War of the Rebellion: Serial 024 Page 0723 Chapter XXIX. ARKANSAS POST.

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On the morning of the 11th instant General Sherman advanced, and I directed Brigadier General A. J. Smith to take position on his left, and to re-enforce General Sherman should it become necessary. I directed General Osterhaus to station Colonel De Courcy's brigade near Notrib's to watch the road over which General Steele had countermarched, and to look to the safety of the boats.

This gallant brigade lost 580 men at Chickasaw Bluffs, and, with Blair's brigade, bore the brunt of that hard-fought but unsuccessful day. Colonel John F. De Courcy deserves promotion.

Brigadier General A. J. Smith deployed nine regiments for the attack, holding three in reserve. His right was opposite the enemy's center.

It had been already arranged by General McClernand with Rear-Admiral Porter that the gunboats should open the attack, when it should be promptly taken up by the army along the entire line. Brigadier-General Osterhaus had placed in position two 20-pounder Parrotts on the river bank, at a distance of 800 yards from the fort, holding two sections of the Chicago Mercantile Battery in reserve.

At 1 p.m. the gunboats, as on the previous night, opened in the most gallant style, and fire was immediately taken up by Webster's section of 20-pounders, and in a few moments the entire line was engaged. The division of General A. J. Smith steadily advanced and drove the enemy before him toward the open ground which separated his command from the enemy's line. The enemy, hotly pressed, sought shelter behind a cluster of cabins. General Smith ordered the buildings to be charged, which was gallantly done by Colonel Guppey with the Twenty-third Wisconsin, and the enemy was forced to flee to his entrenchments.

General A. J. Smith still pressed forward with his command, the brigade of General Burbridge in the advance, until within 200 yards of the fort, when he sent me word that he was within hand-shaking distance of the enemy. For some time a galling fire was kept up between General Smith's division and the enemy, and it will be observed that more than one-third of the loss sustained by the army in that battle was by General Burbridge's brigade, and it is but justice to say that the chief honor of the day belongs to Brigadier General A. J. Smith's gallant division.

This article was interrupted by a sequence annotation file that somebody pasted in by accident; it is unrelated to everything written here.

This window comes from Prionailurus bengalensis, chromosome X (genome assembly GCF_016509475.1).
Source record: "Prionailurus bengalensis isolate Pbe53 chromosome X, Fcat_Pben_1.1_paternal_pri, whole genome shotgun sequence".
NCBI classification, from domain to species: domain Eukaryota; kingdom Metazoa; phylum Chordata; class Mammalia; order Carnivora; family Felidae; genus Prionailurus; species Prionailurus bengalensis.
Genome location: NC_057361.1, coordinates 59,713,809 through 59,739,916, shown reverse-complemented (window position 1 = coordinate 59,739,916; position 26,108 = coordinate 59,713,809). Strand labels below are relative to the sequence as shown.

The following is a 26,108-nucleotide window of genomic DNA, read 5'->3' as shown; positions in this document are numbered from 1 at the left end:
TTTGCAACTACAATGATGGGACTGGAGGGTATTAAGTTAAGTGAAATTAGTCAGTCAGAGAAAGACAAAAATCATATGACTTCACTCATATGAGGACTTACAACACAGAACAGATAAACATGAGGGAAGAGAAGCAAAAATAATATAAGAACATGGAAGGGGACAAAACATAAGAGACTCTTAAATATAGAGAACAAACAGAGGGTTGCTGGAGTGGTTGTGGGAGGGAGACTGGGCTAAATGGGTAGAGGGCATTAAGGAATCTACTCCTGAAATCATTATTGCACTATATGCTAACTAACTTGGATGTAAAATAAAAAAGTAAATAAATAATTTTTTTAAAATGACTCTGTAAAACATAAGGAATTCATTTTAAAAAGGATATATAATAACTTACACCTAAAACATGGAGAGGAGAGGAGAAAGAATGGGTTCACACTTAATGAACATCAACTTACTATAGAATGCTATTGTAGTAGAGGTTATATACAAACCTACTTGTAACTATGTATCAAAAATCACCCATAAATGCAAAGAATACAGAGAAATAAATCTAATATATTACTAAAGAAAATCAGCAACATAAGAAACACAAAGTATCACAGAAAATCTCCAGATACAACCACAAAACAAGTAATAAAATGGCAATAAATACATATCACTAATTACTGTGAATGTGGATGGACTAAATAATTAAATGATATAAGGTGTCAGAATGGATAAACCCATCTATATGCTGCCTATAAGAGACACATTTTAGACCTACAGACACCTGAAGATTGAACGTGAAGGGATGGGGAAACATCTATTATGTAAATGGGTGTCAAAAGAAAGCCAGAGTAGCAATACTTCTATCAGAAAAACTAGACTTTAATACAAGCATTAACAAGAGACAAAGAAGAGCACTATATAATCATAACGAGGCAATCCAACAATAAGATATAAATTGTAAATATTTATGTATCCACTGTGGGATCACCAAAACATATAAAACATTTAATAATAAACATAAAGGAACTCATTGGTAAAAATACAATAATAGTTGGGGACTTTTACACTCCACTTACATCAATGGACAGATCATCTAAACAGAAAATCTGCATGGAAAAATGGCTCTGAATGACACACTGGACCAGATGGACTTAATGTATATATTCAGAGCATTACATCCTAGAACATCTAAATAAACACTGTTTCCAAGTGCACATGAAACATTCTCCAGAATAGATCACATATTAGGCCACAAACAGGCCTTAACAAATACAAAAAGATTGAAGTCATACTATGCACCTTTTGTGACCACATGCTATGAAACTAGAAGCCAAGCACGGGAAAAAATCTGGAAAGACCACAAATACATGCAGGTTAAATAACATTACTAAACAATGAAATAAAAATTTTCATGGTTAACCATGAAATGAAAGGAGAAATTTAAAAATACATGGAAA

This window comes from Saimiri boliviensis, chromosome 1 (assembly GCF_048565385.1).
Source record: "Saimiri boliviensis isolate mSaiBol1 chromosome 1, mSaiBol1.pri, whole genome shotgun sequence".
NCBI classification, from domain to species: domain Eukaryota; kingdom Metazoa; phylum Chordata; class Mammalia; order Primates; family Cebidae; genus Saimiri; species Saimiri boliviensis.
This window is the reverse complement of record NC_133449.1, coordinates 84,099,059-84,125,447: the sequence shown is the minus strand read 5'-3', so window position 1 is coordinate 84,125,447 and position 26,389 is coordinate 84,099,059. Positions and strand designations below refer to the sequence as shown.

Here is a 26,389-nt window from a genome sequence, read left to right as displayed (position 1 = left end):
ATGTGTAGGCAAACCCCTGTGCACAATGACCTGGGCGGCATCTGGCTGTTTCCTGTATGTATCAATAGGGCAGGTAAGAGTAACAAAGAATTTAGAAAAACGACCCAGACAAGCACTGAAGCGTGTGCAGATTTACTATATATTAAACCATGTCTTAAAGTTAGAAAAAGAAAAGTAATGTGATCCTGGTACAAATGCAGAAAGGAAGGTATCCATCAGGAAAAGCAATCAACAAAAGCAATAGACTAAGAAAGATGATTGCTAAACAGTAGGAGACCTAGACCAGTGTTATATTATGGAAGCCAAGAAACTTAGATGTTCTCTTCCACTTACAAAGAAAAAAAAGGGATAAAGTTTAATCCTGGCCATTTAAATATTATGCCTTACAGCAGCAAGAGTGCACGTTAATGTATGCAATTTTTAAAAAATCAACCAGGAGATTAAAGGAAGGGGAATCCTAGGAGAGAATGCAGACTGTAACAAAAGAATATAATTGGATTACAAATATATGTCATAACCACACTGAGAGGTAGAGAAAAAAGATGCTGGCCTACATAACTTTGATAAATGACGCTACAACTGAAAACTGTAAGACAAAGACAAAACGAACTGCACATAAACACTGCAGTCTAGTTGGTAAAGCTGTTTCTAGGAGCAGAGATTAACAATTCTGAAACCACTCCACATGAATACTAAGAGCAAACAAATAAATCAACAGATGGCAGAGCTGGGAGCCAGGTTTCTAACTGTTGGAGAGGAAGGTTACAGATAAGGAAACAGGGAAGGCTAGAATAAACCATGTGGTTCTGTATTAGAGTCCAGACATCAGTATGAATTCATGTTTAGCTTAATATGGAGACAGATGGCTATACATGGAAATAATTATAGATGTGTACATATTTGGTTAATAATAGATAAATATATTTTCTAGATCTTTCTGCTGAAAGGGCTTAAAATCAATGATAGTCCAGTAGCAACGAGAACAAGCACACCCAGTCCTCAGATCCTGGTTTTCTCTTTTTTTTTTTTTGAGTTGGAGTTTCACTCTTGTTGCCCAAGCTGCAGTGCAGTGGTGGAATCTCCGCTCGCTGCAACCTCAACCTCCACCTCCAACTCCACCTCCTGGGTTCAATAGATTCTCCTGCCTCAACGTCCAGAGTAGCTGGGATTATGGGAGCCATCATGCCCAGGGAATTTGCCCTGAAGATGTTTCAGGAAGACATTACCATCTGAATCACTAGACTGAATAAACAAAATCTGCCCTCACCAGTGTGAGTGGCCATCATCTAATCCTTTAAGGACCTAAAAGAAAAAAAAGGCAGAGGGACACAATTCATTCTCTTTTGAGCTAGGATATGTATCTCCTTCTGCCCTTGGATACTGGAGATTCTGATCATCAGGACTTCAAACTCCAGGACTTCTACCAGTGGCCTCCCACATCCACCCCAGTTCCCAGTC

As soon as the gunboats and Lieutenant Webster, under the direction of General Osterhaus, had silenced the guns of the fort, Colonel Lindsey promptly advanced with his brigade to the point opposite the fort and put Captain Foster's two 20-pounder and two 10-pounder Parrotts, under Lieutenant Wilson, in a position to secure an oblique fire from the enemy's line of rifle-pits. Their fire was admirable; the enemy's battle-flag was shot away and the trenches were filled with his dead.

About this time I received a message through Major Sanger of General Sherman's staff saying that he was hotly pressed and asking for aid. Major Sanger had applied to General McClernand for re-enforcements and by General McClernand was sent to me. I at once sent an aide-de-cam with Major Sanger to General Smith with instructions to send as many regiments to General Sherman as he could spare. Though hotly engaged he sent three, and afterward requested me to order the attack of the enemy's extreme right. The order was given, and Osterhaus personally conducted Sheldon's brigade into action in a masterly manner. Indeed, throughout the battle he evinced the qualities of a cool and intrepid commander.

My entire force in the field was now engaged, and I took advantage of my chain of vedettes, established at short intervals between De Courcy's position and my own, to order up his brigade. The fight